getting over bad friendships

Coming To Terms With Bad Friendships Was What Brought Back My Happiness

Life has a funny way of slapping you upside the head giving you whiplash from time and expectations.


If you would have told me a year ago that my life would look the way it does right now, I would have been dumbfounded, but now I am relieved.

I definitely couldn't have anticipated the drastic changes that I've had to endure or the magnitude of who I once was compared to who I am now. When I step back and disassociate from myself, I can't help but feel like my life has been turned upside. Luckily for me, though, it definitely was for the better.

It's known that time changes people and situations. I had plans of what I expected this year to look like and who I would spend it with. I spent the last three years of college building up to a moment, and this current moment looks nothing like that dream.

I expected to be friends with the people I had around me since freshman year. I expected to live in the same apartment I had slept in for the past two years. I expected parties, daily hangouts with friends and I imagined this blissful senior year picture marked by wine nights and pillow fights with the girls I had loved most.

But life has a funny way of slapping you upside the head giving you whiplash from time and expectations.

I don't have those freshman year friends anymore. I don't have those girls who I thought would be my bridesmaids in my life anymore. I don't live in that crappy apartment, have those daily hangouts or live that life of anticipated bliss. I've had to come to the difficult realization that plans don't always follow through, but I have grown thankful that mine didn't.

Recently, I looked back on those three years and realized how much of it was a lie. When I first started going through the changes, I convinced myself that I had the time of my life during those prior years, but then I realized it – I was equally as miserable as I was happy.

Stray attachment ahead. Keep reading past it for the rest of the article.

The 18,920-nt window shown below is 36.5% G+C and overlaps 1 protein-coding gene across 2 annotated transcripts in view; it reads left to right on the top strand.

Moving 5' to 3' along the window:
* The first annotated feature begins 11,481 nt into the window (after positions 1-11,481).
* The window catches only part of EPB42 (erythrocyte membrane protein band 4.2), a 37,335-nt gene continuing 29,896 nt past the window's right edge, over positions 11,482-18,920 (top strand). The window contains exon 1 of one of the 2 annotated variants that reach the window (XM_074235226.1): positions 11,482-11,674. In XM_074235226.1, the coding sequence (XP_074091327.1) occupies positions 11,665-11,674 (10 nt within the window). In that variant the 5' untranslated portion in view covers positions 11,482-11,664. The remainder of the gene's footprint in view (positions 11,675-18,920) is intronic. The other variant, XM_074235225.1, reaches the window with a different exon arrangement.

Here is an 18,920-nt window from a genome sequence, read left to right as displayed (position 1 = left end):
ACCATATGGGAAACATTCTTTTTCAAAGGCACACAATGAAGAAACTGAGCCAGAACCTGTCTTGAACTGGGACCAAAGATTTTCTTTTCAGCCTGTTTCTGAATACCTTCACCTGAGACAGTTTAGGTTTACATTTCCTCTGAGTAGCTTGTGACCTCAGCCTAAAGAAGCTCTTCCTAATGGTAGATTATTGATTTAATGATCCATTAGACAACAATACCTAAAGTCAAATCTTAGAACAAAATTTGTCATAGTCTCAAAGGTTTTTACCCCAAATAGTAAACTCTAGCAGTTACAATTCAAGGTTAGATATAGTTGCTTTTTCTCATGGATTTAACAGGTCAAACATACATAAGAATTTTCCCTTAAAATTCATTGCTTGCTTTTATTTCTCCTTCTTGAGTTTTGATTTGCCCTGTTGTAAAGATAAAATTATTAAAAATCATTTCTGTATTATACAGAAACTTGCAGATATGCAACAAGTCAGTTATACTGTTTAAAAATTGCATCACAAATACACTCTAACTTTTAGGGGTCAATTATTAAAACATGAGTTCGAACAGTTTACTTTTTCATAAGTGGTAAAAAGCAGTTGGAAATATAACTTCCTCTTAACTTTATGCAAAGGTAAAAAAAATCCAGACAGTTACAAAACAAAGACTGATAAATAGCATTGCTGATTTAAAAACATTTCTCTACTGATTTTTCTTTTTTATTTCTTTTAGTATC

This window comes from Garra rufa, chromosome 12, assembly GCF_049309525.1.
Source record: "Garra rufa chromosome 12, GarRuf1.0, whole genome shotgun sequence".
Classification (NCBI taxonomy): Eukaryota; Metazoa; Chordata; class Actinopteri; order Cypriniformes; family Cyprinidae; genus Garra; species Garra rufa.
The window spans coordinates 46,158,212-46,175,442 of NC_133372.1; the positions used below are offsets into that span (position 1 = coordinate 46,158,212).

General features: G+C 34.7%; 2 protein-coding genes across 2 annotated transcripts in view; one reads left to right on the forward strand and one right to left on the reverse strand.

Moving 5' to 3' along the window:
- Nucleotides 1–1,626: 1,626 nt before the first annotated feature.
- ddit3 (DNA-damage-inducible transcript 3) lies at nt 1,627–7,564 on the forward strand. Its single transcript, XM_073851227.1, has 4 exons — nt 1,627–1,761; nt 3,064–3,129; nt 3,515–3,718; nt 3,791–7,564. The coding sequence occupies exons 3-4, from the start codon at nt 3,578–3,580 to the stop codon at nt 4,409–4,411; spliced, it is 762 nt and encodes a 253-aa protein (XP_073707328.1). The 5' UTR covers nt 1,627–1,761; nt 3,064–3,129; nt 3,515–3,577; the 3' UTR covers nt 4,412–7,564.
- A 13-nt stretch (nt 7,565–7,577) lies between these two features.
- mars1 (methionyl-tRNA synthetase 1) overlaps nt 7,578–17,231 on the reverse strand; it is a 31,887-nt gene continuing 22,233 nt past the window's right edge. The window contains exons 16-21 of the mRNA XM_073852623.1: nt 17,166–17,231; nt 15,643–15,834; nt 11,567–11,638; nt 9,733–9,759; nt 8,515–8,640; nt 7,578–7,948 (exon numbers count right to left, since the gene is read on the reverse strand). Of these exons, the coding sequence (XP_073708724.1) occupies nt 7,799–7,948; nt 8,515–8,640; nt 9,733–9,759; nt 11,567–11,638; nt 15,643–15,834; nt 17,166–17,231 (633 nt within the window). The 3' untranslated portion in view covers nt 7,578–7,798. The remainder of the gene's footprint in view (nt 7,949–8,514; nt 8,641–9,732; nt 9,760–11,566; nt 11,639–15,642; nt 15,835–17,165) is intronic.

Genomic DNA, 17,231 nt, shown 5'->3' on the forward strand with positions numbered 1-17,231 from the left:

For every good day with my friends, there was a bad one. It's easy to forget and block out all the terrible memories because you don't want to believe they actually happened. In my head, I would play a supercut of all the best moments and leave out all of the terrible scenes that made me feel miserable.

I forgot that feeling of needing to walk on eggshells to preserve the feelings of someone who didn't care about mine.

I forgot the endless battles of bending over backward for friends who wouldn't walk an inch to help me when I was in need.

I forgot the constant crying and heartwrenching confessions to my mom of how badly I would feel secluded when these friends would show they didn't value my friendship anymore.

I forgot that instant ache I felt in my heart the moment I realized I was replaced by someone else.

I forgot a lot and I believe I subconsciously did it on purpose. I tried to save my heart from reliving those painful memories and years of working tirelessly for nothing. I wanted to blame myself for everything that happened in hopes of finding any type of answer or conclusion for why it all took place. It was easier for me to rest it all on my shoulders than to blame the people I thought would never want to hurt me.